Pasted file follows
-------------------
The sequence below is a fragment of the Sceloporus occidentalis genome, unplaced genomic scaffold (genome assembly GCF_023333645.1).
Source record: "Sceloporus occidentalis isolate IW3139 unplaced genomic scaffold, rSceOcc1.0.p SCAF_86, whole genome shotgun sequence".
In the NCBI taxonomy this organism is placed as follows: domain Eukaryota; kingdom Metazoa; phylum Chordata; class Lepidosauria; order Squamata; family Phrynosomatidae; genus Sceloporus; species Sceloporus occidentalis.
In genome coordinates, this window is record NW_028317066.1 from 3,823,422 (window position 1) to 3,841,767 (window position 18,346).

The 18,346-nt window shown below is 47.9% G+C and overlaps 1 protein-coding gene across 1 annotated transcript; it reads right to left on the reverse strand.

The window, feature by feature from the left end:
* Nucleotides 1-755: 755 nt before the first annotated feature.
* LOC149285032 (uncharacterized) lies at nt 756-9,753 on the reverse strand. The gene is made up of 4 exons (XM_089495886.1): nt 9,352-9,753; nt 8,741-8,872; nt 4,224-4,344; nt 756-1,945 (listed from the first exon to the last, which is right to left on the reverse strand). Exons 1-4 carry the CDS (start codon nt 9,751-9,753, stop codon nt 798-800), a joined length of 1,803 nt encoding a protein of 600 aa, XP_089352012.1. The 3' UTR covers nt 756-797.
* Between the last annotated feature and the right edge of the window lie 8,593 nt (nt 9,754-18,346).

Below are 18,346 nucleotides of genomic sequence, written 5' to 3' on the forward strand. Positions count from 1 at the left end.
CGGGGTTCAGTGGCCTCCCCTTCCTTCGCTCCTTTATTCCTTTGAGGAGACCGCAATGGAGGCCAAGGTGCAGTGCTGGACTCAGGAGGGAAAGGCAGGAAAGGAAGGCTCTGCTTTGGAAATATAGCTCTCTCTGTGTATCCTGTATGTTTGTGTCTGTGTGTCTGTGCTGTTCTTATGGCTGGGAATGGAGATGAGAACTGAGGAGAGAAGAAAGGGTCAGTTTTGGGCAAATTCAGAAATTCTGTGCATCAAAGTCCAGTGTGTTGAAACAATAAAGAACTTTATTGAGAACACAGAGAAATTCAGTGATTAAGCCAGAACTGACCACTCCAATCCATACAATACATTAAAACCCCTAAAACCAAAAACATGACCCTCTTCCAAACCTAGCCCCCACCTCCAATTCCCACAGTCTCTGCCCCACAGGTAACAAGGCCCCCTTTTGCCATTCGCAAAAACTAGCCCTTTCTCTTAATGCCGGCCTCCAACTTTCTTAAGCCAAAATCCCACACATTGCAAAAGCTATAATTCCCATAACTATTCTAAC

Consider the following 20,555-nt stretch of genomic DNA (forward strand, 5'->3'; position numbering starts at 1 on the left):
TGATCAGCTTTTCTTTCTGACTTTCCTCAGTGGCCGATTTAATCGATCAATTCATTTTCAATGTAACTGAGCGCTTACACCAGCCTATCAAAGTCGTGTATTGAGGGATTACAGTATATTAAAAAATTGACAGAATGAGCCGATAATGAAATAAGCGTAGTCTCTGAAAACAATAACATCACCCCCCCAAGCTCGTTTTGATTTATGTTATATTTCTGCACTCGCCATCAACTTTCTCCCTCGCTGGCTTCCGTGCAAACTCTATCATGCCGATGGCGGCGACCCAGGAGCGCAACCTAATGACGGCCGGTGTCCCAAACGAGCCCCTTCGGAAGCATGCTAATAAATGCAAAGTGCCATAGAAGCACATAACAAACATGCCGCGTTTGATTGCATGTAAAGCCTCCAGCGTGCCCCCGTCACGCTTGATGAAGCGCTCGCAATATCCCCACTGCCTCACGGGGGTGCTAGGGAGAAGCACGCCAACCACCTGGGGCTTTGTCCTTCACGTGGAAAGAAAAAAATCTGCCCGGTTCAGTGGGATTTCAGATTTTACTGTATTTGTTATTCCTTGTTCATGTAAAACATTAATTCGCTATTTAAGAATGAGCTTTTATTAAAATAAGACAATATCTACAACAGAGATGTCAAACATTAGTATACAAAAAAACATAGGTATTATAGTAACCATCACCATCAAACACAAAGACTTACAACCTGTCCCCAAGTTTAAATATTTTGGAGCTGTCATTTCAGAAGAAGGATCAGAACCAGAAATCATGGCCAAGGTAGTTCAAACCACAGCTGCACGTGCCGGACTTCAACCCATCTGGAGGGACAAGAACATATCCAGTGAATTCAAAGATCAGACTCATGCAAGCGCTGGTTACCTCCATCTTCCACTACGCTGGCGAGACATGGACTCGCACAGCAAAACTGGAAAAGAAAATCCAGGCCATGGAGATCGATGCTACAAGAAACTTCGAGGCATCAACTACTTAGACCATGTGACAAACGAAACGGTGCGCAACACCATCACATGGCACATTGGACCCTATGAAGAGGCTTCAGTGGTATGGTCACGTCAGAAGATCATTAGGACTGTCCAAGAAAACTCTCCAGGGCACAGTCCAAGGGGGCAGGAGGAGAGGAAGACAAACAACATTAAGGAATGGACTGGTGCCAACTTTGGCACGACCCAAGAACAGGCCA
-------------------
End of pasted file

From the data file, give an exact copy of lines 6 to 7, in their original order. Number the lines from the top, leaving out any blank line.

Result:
The window, feature by feature from the left end:
* Nucleotides 1-755: 755 nt before the first annotated feature.